California governor signs right-to-die legislation

2015-10-06 11:45
Jerry Brown. (Damian Dovarganes, AP)

Jerry Brown. (Damian Dovarganes, AP)

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Sacramento - California will become the fifth US state to allow terminally ill patients to legally end their lives using doctor-prescribed drugs after Governor Jerry Brown announced on Monday he had signed one of the most emotionally charged bills of the year.

Brown, a lifelong Catholic and former Jesuit seminarian, announced he had signed the legislation after thoroughly considering all opinions and discussing the issue with many people, including a Catholic bishop and two of Brown's doctors.

"In the end, I was left to reflect on what I would want in the face of my own death," the governor wrote in a signing statement that accompanied his signature on the legislation. "I do not know what I would do if I were dying in prolonged and excruciating pain. I am certain, however, that it would be a comfort to be able to consider the options afforded by this bill.

The 77-year-old Democratic governor said he would not those comforts to others.

Until now, Brown had declined to comment on the issue.

Brittany Maynard

State lawmakers approved the bill September 11. A previous version failed this year despite the highly publicised case of 29-year-old Brittany Maynard, a California woman with brain cancer who moved to Oregon where she could legally end her life.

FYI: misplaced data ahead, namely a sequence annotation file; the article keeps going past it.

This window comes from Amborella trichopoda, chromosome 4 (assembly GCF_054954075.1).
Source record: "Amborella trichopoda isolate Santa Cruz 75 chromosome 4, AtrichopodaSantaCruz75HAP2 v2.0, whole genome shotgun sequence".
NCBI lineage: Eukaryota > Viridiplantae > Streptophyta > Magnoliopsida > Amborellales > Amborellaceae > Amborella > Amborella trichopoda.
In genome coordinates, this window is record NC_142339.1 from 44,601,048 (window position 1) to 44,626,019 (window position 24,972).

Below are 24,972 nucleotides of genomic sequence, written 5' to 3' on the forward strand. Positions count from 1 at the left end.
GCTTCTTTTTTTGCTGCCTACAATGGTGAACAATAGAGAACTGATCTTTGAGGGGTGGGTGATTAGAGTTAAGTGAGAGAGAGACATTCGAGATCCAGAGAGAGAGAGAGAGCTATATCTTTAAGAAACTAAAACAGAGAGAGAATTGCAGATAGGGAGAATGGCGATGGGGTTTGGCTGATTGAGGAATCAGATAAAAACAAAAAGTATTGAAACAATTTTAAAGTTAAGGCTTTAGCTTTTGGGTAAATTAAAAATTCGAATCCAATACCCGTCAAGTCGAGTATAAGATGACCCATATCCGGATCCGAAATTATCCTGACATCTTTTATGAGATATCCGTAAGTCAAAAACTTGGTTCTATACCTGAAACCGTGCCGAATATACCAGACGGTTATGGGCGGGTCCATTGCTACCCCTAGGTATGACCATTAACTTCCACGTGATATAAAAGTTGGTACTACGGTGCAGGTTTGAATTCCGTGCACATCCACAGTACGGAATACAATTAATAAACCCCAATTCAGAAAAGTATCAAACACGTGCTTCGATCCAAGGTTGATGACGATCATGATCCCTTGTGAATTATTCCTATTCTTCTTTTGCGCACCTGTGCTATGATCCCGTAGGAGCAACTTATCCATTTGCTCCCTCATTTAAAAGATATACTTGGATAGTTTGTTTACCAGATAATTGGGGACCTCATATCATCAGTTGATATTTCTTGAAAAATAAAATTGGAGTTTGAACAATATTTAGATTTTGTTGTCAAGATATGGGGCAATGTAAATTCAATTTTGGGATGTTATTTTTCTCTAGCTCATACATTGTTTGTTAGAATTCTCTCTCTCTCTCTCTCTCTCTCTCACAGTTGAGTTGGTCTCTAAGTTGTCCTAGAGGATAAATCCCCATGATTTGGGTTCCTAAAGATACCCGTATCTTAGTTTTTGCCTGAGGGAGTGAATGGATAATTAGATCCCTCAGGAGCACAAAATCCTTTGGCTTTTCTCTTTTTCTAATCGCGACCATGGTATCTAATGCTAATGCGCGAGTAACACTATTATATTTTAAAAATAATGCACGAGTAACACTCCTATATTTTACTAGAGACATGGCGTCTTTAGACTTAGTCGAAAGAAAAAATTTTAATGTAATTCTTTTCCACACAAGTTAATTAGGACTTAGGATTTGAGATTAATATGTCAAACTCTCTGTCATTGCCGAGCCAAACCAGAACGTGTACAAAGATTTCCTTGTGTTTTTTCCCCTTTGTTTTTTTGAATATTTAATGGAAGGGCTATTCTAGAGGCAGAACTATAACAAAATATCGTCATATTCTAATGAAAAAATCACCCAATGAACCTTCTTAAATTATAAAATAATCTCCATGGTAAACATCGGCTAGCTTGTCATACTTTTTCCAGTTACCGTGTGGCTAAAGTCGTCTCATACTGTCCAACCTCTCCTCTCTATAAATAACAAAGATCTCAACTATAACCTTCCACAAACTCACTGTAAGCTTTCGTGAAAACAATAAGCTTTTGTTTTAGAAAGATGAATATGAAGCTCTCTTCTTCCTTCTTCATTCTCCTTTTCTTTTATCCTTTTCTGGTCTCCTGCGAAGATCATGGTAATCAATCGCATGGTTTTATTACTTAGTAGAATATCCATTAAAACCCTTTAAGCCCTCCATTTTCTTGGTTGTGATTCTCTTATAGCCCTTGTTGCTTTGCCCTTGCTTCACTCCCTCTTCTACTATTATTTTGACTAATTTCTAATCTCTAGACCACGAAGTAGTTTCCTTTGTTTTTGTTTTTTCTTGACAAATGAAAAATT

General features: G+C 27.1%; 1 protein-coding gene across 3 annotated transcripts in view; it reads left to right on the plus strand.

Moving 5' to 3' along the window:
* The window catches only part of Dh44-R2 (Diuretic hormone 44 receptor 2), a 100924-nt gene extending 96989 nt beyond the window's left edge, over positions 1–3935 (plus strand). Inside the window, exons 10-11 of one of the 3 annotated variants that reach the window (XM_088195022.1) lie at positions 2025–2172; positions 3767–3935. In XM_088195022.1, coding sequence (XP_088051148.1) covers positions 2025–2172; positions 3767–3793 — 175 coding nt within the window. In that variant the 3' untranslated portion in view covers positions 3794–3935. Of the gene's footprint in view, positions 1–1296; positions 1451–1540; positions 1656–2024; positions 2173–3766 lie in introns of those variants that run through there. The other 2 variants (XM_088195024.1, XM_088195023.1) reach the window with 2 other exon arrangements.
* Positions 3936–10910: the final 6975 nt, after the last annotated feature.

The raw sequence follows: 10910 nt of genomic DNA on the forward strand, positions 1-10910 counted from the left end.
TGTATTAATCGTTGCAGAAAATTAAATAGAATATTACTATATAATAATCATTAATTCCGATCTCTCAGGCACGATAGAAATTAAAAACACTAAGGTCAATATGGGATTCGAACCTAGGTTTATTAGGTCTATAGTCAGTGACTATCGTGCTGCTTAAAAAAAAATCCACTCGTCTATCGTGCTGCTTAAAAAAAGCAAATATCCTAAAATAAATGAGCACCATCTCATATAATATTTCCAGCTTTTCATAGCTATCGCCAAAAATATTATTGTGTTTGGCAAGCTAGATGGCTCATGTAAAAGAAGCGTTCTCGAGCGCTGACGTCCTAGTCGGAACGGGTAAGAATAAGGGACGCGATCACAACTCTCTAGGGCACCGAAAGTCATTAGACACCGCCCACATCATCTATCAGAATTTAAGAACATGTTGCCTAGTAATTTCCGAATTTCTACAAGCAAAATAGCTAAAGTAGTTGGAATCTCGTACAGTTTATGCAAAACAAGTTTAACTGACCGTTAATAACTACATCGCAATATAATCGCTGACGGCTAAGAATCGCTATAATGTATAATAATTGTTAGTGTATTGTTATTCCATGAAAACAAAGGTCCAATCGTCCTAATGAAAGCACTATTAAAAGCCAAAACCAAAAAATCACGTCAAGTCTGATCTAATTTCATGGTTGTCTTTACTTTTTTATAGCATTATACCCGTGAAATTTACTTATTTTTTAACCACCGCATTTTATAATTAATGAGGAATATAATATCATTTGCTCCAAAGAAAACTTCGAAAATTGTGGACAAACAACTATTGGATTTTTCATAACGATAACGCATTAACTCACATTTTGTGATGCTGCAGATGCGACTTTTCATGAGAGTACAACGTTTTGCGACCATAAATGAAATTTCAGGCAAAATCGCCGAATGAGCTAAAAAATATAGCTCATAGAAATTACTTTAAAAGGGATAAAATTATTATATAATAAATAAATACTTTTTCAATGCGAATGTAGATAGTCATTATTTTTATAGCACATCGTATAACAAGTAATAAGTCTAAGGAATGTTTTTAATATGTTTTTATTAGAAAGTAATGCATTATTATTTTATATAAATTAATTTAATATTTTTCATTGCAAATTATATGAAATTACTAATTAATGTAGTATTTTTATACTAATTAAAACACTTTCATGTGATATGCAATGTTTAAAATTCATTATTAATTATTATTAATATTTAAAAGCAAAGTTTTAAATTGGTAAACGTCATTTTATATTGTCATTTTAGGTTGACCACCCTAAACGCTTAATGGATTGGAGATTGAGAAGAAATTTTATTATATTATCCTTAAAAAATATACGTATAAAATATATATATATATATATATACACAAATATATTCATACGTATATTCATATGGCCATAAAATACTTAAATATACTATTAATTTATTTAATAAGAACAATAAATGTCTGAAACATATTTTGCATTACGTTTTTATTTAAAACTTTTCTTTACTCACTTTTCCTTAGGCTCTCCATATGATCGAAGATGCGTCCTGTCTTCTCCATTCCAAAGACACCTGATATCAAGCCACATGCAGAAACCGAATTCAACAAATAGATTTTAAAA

Opponents said the bill legalises premature suicide, but supporters called that comparison inappropriate because it applies to mentally sound, terminally ill people and not those who are depressed or impaired.

Religious groups and advocates for people with disabilities opposed the bill and nearly identical legislation that had stalled in the Legislature weeks earlier, saying it goes against the will of God and put terminally ill patients at risk for coerced death.

The measure was brought back as part of a special session intended to address funding shortfalls for the state's health insurance programme for the poor. The governor had criticised the move to bypass the usual process.

The law cannot take effect until the legislative session formally ends, which probably will not happen until at least mid-2016.

The bill he received includes requirements that patients be physically capable of taking the medication themselves, that two doctors approve it, that the patients submit several written requests, and that there be two witnesses, one of whom is not a family member.

California's measure came after at least two dozen states introduced aid-in-dying legislation this year, though the measures stalled elsewhere. Doctors in Oregon, Washington state, Vermont and Montana already can prescribe life-ending drugs.

Maynard's family attended the legislative debate in California throughout the year. Maynard's mother, Debbie Ziegler, testified in committee hearings and carried a large picture of her daughter as she listened to lawmakers' debate.

In a video recorded days before Maynard took life-ending drugs, she told California lawmakers that no one should have to leave home to legally kill themselves under the care of a doctor.

"No one should have to leave their home and community for peace of mind, to escape suffering, and to plan for a gentle death," Maynard said in the video released by right-to-die advocates after her death.

The Catholic Church targeted Catholic lawmakers before the bill's passage and urged the governor to veto it.

Opponents said they were disappointed that the governor relied so heavily on his personal experience in his decision.

As someone of wealth with access to the world's best medical care, "the governor's background is very different than that of millions of Californians living in health care poverty without that same access," the group Californians Against Assisted Suicide said in a statement that warned of doctors prescribing lethal overdoses to patients who might not truly want them.

Read more on:    brittany maynard  |  us

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